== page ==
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The U.S. is in a fifth COVID wave, and for many, immunity is waning. Why aren’t second booster vaccines available to all Americans?

May 14, 2022, 10:00 AM UTC

To boost again or not to boost again. That is the question—for some, at least.

A second COVID booster currently isn’t an option for most Americans. When asked by Fortune on Friday why guidance has not yet been released for second boosters for a majority of people, or when it would be, the U.S. Centers for Disease Control failed to answer specifically.

It did, however, point to updated guidance for those who are eligible—the elderly and immunocompromised, mainly—urging them to consider how likely they are to get “very sick” from the virus based on preexisting health issues and community exposure. The federal agency’s revised message: Think twice before scheduling a fourth jab. It comes amid concerns that the U.S. government may be rationing a dwindling supply of vaccines as potential new COVID funding stalls in Congress.

For those who are eligible, is a second booster worth it? And are those who are ineligible missing out—especially during a fifth COVID wave, with yet another predicted by the White House this fall and winter?

“A second booster is sort of on the bubble,” said Arijit Chakravarty, a COVID researcher and CEO of Fractal Therapeutics. “The effects seem small and short lived. But if you’re implementing your own ‘swiss cheese’ strategy, it’s one more layer. In that respect, it’s worthwhile.”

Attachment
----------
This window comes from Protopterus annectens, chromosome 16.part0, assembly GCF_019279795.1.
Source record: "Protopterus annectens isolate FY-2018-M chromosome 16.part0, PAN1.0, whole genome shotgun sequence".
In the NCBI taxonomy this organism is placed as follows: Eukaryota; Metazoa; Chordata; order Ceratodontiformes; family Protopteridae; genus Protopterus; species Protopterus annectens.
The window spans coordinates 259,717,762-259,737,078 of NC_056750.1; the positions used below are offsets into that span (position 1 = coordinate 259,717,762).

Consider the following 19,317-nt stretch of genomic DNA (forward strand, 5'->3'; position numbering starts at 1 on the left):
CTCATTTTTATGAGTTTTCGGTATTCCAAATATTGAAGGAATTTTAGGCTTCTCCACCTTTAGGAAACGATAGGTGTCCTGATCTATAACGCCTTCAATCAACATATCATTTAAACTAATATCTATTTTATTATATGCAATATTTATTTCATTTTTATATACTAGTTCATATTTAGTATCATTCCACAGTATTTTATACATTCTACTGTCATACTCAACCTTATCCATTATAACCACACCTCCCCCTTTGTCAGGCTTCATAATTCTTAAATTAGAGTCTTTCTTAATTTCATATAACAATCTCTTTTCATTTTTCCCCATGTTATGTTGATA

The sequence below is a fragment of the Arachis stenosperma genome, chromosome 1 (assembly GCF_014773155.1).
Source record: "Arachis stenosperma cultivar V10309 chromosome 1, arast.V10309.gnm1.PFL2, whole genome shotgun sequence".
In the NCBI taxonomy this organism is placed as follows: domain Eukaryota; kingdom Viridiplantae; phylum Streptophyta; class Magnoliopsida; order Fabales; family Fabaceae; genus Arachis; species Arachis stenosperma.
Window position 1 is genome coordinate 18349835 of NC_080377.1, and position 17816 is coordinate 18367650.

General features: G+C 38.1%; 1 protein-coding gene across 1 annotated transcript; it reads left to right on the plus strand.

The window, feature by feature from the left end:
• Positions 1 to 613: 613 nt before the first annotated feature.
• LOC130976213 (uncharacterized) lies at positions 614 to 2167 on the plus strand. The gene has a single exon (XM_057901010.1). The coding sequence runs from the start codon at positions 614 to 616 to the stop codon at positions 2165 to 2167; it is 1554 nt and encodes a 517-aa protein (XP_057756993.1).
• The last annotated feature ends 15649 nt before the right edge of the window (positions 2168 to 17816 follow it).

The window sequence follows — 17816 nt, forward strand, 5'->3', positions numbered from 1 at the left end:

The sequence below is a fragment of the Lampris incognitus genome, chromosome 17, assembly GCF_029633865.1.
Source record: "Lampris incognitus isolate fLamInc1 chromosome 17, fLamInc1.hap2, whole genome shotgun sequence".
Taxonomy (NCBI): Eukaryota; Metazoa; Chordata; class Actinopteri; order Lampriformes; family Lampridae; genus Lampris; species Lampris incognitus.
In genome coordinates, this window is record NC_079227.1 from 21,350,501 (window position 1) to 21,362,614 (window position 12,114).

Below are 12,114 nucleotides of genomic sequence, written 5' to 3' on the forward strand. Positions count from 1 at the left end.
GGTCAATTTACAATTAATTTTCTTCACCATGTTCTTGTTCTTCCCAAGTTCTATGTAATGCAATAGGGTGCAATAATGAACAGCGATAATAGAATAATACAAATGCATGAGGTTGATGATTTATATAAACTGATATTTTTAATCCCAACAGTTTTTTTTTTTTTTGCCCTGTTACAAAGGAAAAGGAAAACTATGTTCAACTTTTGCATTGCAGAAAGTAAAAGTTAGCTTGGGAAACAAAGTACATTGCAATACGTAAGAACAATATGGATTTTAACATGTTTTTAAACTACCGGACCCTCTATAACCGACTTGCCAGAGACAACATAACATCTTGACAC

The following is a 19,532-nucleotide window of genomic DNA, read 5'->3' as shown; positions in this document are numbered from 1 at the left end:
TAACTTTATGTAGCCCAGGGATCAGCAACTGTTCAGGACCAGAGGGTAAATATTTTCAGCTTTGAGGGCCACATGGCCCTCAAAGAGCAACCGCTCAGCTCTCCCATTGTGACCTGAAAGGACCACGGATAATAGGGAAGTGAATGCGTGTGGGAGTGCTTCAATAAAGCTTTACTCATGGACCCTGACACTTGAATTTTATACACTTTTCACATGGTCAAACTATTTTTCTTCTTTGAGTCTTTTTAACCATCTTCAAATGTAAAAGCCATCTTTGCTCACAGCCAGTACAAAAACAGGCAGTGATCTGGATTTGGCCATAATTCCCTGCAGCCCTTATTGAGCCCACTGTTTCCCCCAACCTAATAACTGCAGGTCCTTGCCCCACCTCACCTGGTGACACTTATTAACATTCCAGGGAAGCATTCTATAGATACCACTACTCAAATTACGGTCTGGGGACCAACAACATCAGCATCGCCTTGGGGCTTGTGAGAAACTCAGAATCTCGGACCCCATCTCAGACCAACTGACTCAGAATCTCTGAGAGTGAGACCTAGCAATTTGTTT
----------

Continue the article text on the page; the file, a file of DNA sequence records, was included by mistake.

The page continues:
‘Somewhat efficacious’

The question of whether to recommend a second booster for most Americans is complicated, said Keri Althoff, an epidemiologist at the Johns Hopkins Bloomberg School of Public Health.

“We don’t want to recommend anything that isn’t going to confer more benefit than potential harm,” she told Fortune on Friday. “Although mRNA vaccines have an incredible safety profile, we still want to make sure that these vaccines are working effectively to keep people out of the hospital or protect people from death.”

“Even better, we need to make sure these vaccines are still doing it as the virus changes.”

Those who had been vaccinated made up nearly half of COVID fatalities in January and February of this year during the initial Omicron surge—up from 23% during the Delta wave last fall, The Washington Post recently reported.

Althoff wouldn’t comment on The Post’s reporting without seeing the data behind it. But there is growing awareness that immunity—whether from vaccination or previous infection—wanes with time.

“We know immunity starts to wane after four months or so, and we have a variant circulating that is more capable of breaking through our immunity,” Dr. Marcus Pereira, an infectious disease expert and assistant professor of medicine at Columbia University Vagelos College of Physicians and Surgeons, said in an April blog post.

“A fourth booster does not seem to create much of a benefit when it comes to more severe outcomes for those who are younger,” he said, citing an April study out of Israel published in The New England Journal of Medicine. It found that among health care workers who received a second booster, antibodies were restored to levels around those typically seen after a first booster. Among health care workers who weren’t boosted a second time, antibody levels continue to wane.